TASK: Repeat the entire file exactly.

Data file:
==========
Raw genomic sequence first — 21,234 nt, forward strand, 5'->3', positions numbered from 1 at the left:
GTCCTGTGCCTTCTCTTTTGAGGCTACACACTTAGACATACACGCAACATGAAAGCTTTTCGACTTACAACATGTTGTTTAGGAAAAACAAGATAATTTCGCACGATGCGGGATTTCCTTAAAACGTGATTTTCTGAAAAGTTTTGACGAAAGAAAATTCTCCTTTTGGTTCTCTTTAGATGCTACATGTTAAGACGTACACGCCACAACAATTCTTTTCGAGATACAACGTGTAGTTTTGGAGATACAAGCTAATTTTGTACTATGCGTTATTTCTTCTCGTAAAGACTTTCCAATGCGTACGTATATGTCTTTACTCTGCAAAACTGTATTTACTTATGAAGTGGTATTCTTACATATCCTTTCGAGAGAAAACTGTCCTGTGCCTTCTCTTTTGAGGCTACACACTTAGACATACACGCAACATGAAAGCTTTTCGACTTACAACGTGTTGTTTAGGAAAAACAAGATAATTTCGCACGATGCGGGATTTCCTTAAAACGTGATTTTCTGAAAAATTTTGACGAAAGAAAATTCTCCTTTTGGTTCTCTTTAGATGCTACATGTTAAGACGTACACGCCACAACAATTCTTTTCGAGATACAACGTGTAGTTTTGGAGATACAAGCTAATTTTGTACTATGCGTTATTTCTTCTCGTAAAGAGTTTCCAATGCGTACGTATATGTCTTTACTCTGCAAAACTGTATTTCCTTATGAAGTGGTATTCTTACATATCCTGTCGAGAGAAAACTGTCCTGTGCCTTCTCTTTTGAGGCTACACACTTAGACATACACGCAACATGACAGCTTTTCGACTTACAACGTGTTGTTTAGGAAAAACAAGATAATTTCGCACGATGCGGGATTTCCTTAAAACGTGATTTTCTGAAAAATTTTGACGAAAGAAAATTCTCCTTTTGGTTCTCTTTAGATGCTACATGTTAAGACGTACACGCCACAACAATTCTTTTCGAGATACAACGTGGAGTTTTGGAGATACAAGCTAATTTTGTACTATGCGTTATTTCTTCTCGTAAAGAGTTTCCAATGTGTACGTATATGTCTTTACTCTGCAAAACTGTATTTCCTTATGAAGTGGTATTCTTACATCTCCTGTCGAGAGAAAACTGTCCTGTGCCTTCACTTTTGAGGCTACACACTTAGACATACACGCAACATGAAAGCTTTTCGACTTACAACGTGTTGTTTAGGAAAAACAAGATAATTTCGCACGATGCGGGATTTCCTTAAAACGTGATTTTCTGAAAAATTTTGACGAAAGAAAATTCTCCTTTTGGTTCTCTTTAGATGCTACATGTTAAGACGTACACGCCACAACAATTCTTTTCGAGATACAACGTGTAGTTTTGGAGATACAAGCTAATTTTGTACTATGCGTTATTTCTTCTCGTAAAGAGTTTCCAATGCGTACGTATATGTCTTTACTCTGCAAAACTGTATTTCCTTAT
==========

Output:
Raw genomic sequence first — 21,234 nt, forward strand, 5'->3', positions numbered from 1 at the left:
GTCCTGTGCCTTCTCTTTTGAGGCTACACACTTAGACATACACGCAACATGAAAGCTTTTCGACTTACAACATGTTGTTTAGGAAAAACAAGATAATTTCGCACGATGCGGGATTTCCTTAAAACGTGATTTTCTGAAAAGTTTTGACGAAAGAAAATTCTCCTTTTGGTTCTCTTTAGATGCTACATGTTAAGACGTACACGCCACAACAATTCTTTTCGAGATACAACGTGTAGTTTTGGAGATACAAGCTAATTTTGTACTATGCGTTATTTCTTCTCGTAAAGACTTTCCAATGCGTACGTATATGTCTTTACTCTGCAAAACTGTATTTACTTATGAAGTGGTATTCTTACATATCCTTTCGAGAGAAAACTGTCCTGTGCCTTCTCTTTTGAGGCTACACACTTAGACATACACGCAACATGAAAGCTTTTCGACTTACAACGTGTTGTTTAGGAAAAACAAGATAATTTCGCACGATGCGGGATTTCCTTAAAACGTGATTTTCTGAAAAATTTTGACGAAAGAAAATTCTCCTTTTGGTTCTCTTTAGATGCTACATGTTAAGACGTACACGCCACAACAATTCTTTTCGAGATACAACGTGTAGTTTTGGAGATACAAGCTAATTTTGTACTATGCGTTATTTCTTCTCGTAAAGAGTTTCCAATGCGTACGTATATGTCTTTACTCTGCAAAACTGTATTTCCTTATGAAGTGGTATTCTTACATATCCTGTCGAGAGAAAACTGTCCTGTGCCTTCTCTTTTGAGGCTACACACTTAGACATACACGCAACATGACAGCTTTTCGACTTACAACGTGTTGTTTAGGAAAAACAAGATAATTTCGCACGATGCGGGATTTCCTTAAAACGTGATTTTCTGAAAAATTTTGACGAAAGAAAATTCTCCTTTTGGTTCTCTTTAGATGCTACATGTTAAGACGTACACGCCACAACAATTCTTTTCGAGATACAACGTGGAGTTTTGGAGATACAAGCTAATTTTGTACTATGCGTTATTTCTTCTCGTAAAGAGTTTCCAATGTGTACGTATATGTCTTTACTCTGCAAAACTGTATTTCCTTATGAAGTGGTATTCTTACATCTCCTGTCGAGAGAAAACTGTCCTGTGCCTTCACTTTTGAGGCTACACACTTAGACATACACGCAACATGAAAGCTTTTCGACTTACAACGTGTTGTTTAGGAAAAACAAGATAATTTCGCACGATGCGGGATTTCCTTAAAACGTGATTTTCTGAAAAATTTTGACGAAAGAAAATTCTCCTTTTGGTTCTCTTTAGATGCTACATGTTAAGACGTACACGCCACAACAATTCTTTTCGAGATACAACGTGTAGTTTTGGAGATACAAGCTAATTTTGTACTATGCGTTATTTCTTCTCGTAAAGAGTTTCCAATGCGTACGTATATGTCTTTACTCTGCAAAACTGTATTTCCTTAT